Crews are hard at work converting the former hair salon (with 2-bedroom apartment upstairs, pictured above) at 6640 W. Montgomery Rd. in Highland Heights (aka the east side of Acres Homes) to an “edible garden center.” Farmstead is meant to become “the go-to spot for Houstonians wanting to grow their own food at home.” It’ll offer fruit trees, vegetable transplants, and herbs for purchase, along with seeds appropriate for this region. Plus gardening tools, supplies and DIY kits for raising your own garden bed above the gumbo line.
The store is a project of Edible Earth Resources, the landscape-gardening firm behind the gardens at restaurants Coltivare, Haven, the Brooklyn Athletic Club, and Pax Americana — as well as the Planted:Houston urban gardening effort. The team hopes an onsite kitchen at Farmstead will become the site of pop-up and themed dinners; it’ll also be available for cooking classes, to supplement other classes on gardening and grafting.
Photo: Edible Earth Resources
I’m not particularly into gardening, my mother is, but this sounds like am awesome thing. And it makes sense to put it in Acres Homes, too, where there’s lots of land.
I hope the have enough Gardeners up there for it to work out.
Plenty of people said Columbus was crazy…
Ok. Here come the comments about gentrifying another area.
I’m not endorsing any brand or trend but also like the idea of this business.
I’m sure Acres Homes will gentrify – it’s close-in to town and low-density with mature trees – it’s got everything!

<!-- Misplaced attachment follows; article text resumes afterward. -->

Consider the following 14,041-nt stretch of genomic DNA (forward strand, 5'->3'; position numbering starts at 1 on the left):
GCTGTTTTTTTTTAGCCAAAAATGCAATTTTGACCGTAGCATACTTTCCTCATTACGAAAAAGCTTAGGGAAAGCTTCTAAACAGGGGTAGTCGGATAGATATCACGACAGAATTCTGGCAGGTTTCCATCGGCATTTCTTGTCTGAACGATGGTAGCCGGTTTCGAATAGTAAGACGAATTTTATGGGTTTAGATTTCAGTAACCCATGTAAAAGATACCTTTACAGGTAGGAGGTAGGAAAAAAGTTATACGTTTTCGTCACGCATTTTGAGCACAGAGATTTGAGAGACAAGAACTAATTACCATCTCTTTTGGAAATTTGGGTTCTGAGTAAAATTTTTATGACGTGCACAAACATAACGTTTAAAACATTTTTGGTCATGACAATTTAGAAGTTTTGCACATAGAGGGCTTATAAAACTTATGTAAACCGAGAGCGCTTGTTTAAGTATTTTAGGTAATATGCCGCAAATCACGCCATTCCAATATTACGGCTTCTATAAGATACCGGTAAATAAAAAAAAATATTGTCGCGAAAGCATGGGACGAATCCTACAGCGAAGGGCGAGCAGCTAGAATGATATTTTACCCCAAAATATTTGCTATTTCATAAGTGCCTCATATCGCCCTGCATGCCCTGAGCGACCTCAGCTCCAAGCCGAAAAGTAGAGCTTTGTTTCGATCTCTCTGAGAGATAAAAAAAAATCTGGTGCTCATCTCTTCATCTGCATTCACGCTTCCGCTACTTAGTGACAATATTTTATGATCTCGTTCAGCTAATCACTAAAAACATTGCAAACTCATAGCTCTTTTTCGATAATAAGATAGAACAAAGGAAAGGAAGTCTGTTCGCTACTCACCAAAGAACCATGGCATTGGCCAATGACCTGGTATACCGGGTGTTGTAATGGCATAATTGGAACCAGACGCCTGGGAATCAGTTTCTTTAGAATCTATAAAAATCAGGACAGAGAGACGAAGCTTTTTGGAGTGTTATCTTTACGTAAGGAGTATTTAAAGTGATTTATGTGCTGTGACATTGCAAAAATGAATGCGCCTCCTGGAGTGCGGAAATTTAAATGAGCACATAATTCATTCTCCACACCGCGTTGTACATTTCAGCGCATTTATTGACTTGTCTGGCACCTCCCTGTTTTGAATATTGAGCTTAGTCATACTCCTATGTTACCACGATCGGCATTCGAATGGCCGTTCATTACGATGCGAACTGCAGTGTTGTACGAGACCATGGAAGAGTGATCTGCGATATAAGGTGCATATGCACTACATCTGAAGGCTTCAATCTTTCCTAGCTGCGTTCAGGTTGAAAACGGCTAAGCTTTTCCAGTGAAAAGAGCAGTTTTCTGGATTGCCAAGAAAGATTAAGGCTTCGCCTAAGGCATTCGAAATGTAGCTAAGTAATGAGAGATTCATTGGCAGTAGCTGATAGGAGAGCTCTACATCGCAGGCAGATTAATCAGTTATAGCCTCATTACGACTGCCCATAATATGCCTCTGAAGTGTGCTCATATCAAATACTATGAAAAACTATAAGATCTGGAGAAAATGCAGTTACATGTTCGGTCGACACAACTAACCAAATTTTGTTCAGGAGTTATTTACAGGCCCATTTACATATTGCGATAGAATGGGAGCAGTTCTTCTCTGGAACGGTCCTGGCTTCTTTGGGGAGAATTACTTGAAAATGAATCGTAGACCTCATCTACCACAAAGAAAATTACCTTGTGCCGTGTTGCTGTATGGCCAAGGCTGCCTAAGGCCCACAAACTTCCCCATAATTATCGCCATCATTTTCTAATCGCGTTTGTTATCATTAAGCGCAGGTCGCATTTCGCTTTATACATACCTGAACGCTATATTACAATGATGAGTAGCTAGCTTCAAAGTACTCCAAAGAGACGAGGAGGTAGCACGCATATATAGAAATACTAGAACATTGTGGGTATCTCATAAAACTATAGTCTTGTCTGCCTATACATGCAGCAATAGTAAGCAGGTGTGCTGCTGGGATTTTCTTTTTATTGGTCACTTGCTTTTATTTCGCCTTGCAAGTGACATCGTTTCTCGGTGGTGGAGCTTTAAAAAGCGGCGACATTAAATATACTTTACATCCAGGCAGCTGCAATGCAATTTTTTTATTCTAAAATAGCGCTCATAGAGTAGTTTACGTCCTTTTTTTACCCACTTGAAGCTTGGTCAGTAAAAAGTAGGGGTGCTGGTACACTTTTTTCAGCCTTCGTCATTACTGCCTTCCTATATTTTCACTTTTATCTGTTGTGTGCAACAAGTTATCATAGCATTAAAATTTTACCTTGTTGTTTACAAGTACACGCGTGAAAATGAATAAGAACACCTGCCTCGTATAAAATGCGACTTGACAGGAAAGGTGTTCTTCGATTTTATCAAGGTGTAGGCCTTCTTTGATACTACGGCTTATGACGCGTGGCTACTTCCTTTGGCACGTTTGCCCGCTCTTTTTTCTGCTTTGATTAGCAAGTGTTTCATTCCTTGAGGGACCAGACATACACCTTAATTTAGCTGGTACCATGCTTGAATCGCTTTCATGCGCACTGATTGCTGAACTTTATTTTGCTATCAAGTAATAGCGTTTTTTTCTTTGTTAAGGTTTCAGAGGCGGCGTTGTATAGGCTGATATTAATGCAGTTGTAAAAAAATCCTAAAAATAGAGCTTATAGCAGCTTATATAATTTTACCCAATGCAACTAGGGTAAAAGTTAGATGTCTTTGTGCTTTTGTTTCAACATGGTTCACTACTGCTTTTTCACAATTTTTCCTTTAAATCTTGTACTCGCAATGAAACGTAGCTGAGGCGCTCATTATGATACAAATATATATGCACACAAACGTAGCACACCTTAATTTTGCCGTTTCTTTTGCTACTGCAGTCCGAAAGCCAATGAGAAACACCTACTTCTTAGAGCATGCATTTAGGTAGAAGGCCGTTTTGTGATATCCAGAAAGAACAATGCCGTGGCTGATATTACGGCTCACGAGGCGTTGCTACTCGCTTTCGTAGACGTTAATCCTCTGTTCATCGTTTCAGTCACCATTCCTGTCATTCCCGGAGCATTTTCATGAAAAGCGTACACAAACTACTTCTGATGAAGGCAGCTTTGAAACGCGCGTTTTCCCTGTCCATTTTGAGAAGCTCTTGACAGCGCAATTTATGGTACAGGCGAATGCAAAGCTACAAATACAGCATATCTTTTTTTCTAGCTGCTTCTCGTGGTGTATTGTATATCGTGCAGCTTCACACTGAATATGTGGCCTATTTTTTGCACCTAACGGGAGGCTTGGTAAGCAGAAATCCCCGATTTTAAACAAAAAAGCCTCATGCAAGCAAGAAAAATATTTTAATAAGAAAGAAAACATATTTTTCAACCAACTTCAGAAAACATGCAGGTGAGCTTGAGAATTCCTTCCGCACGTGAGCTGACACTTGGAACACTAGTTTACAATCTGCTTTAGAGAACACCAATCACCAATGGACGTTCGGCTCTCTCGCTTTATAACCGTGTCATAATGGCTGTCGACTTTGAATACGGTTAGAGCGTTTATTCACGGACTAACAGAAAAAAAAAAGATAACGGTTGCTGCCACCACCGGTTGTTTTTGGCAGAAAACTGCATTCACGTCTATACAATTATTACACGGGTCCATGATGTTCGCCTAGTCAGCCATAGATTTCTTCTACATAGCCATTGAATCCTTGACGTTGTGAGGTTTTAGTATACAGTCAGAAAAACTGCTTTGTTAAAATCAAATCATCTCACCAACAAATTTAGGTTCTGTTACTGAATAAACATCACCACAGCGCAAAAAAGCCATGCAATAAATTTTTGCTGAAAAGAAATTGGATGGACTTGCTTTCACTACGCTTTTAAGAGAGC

What a great reuse of a property. Glad it wasn’t torn down to make way for another townhome neighborhood
I like the idea of this, but as someone who has been growing his own food at home for years now in the urban core, there is not really sufficient demand to support another retail garden establishment. There are already numerous garden stores, clubs and sponsored events that sell appropriate seeds, plants, and garden supplies. Two of the best of these stores are located in the Heights. I just don’t see this succeeding as a retail establishment.
The thing about gardening, and the reason so many cranky old men do it, is that it can be a very cheap hobby. If you save your own seeds, make your own compost, pull your own weeds, and water responsibly, you will very rarely (if ever) need to visit a store like this one.
@SuperDave, if its so cheap and easy, then why are there so many articles about lack of access to fresh vegetables for poor unemployed people living in neighborhoods with empty lots? Hmmm…